Proper Punctuation: Basic Comma Guidelines

Basic Rules for Using Commas

 
The purpose of the comma is to prevent confusion. Without commas, readers would often find themselves half-way through a sentence before realizing they have read it wrong, and they would then need to re-read the sentence.

For instance, the following sentence, which contains no comma, could cause the reader to backtrack:

“As Jennifer walked on her cat followed.”

Many readers would misinterpret these words to mean that Jennifer walked on top of her cat. Then, realizing that the sentence doesn’t make sense, they would need to start over.

A simple comma makes a world of difference:

“As Jennifer walked on, her cat followed.”

The comma makes the reader mentally pause after the word on, not after cat. There is now very little chance of confusion.

This article outlines some of the most basic rules for using commas correctly to ensure your readers do not become confused.
 

1) Commas come between independent clauses.

 
When a sentence contains two clauses, each of which could stand alone as its own sentence, a comma is required before the conjunction.

Incorrect: “We played basketball and we played volleyball.”

Correct: “We played basketball, and we played volleyball.”

However, when the phrase after the conjunction could not stand alone as a sentence, it is incorrect to use a comma.

Incorrect: “We played basketball, and volleyball.”

Correct: “We played basketball and volleyball.”

 

2) Commas come after introductory phrases.

 
This rule does not need to be followed one hundred percent of the time, but you can’t go wrong by using it. Thus, when in doubt, use a comma after an introductory phrase.

A sentence which requires a comma after the introductory phrase was seen earlier in this article:

“As Jennifer walked on, her cat followed.”

As we saw earlier, omitting the comma can easily lead to confusion, and so it is mandatory.

Failing to insert a comma after an introductory phrase can be particularly confusing if the introductory phrase is long. Compare the two sentences below and notice how much easier it is to read with a comma:

Incorrect: “After spending more than half the day doing chores that I really didn’t want to do today I finally had time to eat something.”

Correct: “After spending more than half the day doing chores that I really didn’t want to do today, I finally had time to eat something.”

The introductory phrase in this sentence is so long that it is easy for the reader to incorrectly blend it into the rest of the sentence. The comma signals that the reader should take a needed pause.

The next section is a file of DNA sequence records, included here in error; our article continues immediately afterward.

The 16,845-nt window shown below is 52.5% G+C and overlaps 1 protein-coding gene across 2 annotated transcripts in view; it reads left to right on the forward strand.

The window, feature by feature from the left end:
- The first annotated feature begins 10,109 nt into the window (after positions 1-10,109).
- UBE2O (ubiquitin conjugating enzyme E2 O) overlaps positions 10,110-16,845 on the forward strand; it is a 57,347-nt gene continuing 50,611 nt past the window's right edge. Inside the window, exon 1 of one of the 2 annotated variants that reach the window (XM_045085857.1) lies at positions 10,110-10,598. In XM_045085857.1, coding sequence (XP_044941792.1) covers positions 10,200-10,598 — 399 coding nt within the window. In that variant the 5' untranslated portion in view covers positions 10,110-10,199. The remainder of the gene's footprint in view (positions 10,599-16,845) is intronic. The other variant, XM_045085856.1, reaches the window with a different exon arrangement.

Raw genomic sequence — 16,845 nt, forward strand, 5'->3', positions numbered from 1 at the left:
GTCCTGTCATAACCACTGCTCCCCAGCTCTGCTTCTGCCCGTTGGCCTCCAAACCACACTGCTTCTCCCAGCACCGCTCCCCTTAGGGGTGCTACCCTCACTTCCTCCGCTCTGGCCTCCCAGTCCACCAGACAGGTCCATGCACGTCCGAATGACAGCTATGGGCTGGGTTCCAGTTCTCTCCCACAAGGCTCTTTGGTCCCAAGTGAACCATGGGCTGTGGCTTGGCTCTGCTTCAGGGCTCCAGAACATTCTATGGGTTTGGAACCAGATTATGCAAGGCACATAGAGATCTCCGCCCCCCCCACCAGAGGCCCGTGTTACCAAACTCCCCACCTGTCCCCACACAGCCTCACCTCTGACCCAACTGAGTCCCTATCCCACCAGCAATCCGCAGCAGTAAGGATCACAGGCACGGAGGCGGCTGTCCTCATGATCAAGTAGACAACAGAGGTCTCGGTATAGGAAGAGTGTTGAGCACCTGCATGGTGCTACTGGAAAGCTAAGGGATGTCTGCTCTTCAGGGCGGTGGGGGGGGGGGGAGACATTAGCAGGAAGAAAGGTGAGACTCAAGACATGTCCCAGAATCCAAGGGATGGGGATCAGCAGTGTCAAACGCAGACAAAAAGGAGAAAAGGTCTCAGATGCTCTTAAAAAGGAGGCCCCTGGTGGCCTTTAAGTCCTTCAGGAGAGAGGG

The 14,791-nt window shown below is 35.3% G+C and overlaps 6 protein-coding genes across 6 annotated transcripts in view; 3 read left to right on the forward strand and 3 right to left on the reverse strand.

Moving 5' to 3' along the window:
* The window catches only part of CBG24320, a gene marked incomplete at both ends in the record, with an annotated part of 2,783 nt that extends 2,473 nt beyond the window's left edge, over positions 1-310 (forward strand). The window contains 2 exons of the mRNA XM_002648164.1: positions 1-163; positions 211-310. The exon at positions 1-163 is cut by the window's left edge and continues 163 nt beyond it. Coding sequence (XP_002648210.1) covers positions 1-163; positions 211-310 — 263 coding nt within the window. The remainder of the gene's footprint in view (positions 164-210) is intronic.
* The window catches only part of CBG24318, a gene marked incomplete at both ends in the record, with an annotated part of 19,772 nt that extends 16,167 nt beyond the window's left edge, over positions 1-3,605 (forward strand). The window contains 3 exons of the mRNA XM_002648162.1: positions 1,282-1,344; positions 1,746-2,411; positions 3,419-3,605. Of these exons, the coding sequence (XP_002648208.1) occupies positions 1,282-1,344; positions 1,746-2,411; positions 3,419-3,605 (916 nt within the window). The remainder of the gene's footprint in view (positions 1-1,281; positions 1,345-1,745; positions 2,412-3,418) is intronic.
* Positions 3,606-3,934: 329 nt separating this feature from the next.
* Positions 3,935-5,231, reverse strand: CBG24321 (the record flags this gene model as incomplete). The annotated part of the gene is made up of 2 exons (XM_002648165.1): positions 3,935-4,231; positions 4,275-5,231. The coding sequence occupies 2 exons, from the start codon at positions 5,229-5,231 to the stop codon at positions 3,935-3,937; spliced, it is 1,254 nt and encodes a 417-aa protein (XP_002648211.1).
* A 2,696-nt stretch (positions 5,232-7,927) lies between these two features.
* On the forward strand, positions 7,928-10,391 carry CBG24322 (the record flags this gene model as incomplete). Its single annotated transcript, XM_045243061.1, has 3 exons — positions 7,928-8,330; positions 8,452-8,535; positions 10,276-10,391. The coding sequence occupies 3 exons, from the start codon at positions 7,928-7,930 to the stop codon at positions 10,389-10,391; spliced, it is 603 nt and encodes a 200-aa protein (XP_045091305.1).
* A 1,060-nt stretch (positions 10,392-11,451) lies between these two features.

There are times when a comma is not required after an introductory phrase. When the introductory phrase is short and there is no potential for the reader to be confused, the comma may be omitted (though it does not have to be).

Correct: “After lunch I’m going for a walk.”

Also correct: “After lunch, I’m going for a walk.”

 

3) Commas separate transitional phrases and additional information from the rest of the sentence.

 
When a transitional word or phrase — such as therefore or in other words — is used to link a sentence to the sentence which precedes it, a comma should be placed after the transitional word or phrase in most cases.

Incorrect: “I forgot to add baking powder. Because of that the cake did not rise.”

Correct: “I forgot to add baking powder. Because of that, the cake did not rise.”

The comma signals the natural pause that would occur if one were to say the sentence aloud. For single words acting as transitions, the comma may be omitted, particularly if you would not pause after the word if you were saying the sentence out loud.

Correct: “Of course you could come by for a visit any time on Sunday”

Also correct: “Of course, you could come by for a visit any time on Sunday”

 

4) Commas separate parts of full dates and locations.

 
The convention for writing full dates and locations is to insert commas between the individual parts of the date or location. For full dates, commas are inserted after the day of the week and (if the year is also given) after the date itself.

Incorrect: “You are required to pay the rest of your fee before Friday September 29 2017.”

Correct: “You are required to pay the rest of your fee before Friday, September 29, 2017.”

Commas must separate names of cities from names of regions and from names of countries.

Incorrect: “I live in Toronto Ontario Canada.”

Correct: “I live in Toronto, Ontario, Canada.”

 

5) Commas set off  interjections and the names of addressees.

 
When interjections are not so pronounced that they are followed by an exclamation point, they should be followed by a comma to create a pause before the rest of the sentence.

Incorrect: “Oh I didn’t see you there.”

Correct: “Oh, I didn’t see you there.”

The same applies to the non-interjections yes and no.

Incorrect: “No I don’t think so.”

Correct: “No, I don’t think so.”

Also, when you name the person or a group of people that is being addressed, the word used to address the person or group must be set off by commas on both sides.

Incorrect: “Please, Sally can you give me another chance?”

Also incorrect: “Please Sally, can you give me another chance?”

Correct: “Please, Sally, can you give me another chance?”

 
There are other uses for commas, but the rules regarding these are quite complex. Thus, other uses for commas will be discussed in the next articles in this series.


 
Jake Magnum, author of the Magnum Proofreading Tips blog, is dedicated to helping writers perfect their work. In addition to giving free advice on his blog, Jake helps writers by offering very affordable proofreading services at magnumproofreading.com.

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